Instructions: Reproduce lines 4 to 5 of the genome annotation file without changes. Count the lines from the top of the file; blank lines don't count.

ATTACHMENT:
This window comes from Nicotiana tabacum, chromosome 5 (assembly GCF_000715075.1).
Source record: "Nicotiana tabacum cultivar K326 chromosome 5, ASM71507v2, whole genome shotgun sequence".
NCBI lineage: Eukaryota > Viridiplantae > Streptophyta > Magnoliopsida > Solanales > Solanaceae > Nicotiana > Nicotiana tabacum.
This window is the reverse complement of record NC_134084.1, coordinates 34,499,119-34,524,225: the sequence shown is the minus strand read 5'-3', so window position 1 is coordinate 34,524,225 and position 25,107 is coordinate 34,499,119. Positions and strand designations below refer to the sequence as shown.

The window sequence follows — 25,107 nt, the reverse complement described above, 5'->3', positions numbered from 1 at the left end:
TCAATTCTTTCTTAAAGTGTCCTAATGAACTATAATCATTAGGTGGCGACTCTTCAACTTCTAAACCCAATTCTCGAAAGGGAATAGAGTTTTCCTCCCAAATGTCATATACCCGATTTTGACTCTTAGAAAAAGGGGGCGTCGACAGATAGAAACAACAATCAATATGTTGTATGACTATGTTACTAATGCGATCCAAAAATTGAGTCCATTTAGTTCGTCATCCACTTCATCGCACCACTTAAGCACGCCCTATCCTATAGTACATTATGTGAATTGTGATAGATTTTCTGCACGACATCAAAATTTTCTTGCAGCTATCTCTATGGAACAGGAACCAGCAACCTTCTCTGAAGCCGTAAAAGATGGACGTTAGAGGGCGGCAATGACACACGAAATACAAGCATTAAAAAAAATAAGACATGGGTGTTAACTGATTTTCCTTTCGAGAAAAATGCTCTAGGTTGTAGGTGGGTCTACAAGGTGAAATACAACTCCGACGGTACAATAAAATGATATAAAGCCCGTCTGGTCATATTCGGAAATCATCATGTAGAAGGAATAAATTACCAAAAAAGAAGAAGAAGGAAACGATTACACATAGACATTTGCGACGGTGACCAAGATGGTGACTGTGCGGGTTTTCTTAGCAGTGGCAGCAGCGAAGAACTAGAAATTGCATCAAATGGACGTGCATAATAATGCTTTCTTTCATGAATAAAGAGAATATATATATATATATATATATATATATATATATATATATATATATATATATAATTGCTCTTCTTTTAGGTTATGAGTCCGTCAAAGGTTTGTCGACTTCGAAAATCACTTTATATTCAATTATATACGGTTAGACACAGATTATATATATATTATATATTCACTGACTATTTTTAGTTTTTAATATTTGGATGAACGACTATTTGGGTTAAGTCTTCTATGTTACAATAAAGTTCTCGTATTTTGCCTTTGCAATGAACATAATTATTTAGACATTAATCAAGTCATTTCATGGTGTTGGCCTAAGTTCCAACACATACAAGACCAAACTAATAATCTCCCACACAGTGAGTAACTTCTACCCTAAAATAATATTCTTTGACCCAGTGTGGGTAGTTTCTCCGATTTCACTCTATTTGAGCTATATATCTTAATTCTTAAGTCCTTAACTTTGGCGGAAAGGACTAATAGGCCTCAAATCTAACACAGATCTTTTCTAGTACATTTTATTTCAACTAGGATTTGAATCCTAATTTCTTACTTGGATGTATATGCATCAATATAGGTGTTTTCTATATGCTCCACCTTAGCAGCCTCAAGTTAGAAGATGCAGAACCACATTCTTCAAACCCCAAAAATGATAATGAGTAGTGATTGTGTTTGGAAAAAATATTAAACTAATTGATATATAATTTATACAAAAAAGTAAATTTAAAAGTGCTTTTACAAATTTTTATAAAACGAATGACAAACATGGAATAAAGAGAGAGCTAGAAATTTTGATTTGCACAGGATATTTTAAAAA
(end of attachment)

This window is the reverse complement of record NC_134084.1, coordinates 34,499,119-34,524,225: the sequence shown is the minus strand read 5'-3', so window position 1 is coordinate 34,524,225 and position 25,107 is coordinate 34,499,119. Positions and strand designations below refer to the sequence as shown.

The window sequence follows — 25,107 nt, the reverse complement described above, 5'->3', positions numbered from 1 at the left end: